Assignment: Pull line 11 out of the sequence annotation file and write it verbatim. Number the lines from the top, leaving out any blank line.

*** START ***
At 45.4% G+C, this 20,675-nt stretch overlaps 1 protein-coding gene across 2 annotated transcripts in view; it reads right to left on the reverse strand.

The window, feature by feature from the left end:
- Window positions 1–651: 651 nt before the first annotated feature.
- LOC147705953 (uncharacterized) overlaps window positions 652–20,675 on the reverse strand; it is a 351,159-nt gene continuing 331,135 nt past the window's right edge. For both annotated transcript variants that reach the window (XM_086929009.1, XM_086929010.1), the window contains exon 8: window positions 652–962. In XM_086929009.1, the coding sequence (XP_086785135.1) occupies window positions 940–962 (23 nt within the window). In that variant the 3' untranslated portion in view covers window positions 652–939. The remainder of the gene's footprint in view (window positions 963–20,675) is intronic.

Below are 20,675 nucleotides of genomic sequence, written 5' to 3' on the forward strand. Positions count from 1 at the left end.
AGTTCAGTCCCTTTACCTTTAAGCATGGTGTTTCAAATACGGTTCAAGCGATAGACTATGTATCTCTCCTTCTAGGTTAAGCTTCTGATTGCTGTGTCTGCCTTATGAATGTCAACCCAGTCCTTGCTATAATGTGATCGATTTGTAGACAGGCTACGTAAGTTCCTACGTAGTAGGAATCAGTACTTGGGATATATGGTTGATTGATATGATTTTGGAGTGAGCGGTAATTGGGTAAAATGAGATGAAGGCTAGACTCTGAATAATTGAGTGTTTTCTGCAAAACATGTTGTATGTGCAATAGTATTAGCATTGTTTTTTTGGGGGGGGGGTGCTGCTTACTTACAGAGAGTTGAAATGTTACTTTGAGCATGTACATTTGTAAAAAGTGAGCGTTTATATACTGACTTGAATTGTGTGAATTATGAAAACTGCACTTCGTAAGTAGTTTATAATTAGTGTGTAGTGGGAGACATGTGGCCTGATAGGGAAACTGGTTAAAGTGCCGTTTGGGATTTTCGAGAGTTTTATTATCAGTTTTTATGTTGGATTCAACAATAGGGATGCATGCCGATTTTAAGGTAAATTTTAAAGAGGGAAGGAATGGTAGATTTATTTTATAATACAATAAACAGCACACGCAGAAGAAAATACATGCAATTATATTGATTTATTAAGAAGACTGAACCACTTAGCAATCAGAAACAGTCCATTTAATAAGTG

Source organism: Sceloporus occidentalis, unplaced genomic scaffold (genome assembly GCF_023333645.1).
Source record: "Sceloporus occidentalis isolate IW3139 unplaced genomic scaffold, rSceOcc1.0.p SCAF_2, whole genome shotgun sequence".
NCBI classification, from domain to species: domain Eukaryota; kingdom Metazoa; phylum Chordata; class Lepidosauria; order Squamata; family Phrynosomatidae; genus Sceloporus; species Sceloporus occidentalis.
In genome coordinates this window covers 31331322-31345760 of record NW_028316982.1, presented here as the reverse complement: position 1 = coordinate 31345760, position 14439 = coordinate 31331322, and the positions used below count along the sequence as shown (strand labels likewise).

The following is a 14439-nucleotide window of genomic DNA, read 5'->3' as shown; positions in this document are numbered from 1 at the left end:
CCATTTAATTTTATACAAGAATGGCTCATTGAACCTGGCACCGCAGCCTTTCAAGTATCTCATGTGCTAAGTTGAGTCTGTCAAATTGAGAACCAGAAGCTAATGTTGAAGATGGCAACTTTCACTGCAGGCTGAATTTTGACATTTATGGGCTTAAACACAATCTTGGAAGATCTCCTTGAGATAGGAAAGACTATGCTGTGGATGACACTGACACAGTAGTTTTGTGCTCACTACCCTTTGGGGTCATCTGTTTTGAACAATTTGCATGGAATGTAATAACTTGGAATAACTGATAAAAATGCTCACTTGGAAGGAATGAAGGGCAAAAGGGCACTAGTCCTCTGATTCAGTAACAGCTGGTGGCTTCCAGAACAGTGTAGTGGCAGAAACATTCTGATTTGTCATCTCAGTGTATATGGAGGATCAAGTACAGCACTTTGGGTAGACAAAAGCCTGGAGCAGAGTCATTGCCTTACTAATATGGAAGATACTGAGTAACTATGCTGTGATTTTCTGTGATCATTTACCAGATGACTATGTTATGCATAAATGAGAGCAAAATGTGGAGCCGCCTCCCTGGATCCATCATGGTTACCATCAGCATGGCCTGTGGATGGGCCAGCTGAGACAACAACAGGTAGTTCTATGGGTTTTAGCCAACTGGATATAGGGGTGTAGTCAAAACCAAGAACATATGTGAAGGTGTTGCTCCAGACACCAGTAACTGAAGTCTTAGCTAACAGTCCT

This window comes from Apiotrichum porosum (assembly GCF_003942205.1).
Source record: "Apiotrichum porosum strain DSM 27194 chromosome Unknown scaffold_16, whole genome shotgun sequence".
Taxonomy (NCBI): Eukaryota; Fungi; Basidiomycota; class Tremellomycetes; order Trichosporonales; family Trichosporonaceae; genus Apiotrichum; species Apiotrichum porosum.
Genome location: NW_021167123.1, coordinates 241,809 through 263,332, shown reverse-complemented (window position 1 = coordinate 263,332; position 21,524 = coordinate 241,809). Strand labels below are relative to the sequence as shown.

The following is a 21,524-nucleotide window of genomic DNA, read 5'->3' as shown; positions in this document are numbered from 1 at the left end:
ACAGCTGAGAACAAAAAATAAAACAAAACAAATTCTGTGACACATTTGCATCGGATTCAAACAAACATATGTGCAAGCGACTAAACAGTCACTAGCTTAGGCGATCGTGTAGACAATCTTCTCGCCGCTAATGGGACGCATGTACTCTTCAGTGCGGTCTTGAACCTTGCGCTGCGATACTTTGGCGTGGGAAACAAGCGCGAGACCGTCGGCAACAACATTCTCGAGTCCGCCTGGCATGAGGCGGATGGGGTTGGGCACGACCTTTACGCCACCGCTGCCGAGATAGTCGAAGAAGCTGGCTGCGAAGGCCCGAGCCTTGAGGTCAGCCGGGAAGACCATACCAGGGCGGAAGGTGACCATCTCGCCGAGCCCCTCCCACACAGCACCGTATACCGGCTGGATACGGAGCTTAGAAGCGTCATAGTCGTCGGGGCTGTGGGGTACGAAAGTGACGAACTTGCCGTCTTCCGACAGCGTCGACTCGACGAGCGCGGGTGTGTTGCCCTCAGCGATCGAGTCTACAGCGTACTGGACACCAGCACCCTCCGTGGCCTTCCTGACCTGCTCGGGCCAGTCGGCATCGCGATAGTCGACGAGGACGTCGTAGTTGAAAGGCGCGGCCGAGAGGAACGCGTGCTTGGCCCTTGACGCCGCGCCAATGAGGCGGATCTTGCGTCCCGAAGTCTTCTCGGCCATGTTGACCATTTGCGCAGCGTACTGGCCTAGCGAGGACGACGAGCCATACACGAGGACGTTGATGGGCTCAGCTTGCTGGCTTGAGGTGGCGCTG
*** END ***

The following is a 14439-nucleotide window of genomic DNA, read 5'->3' as shown; positions in this document are numbered from 1 at the left end: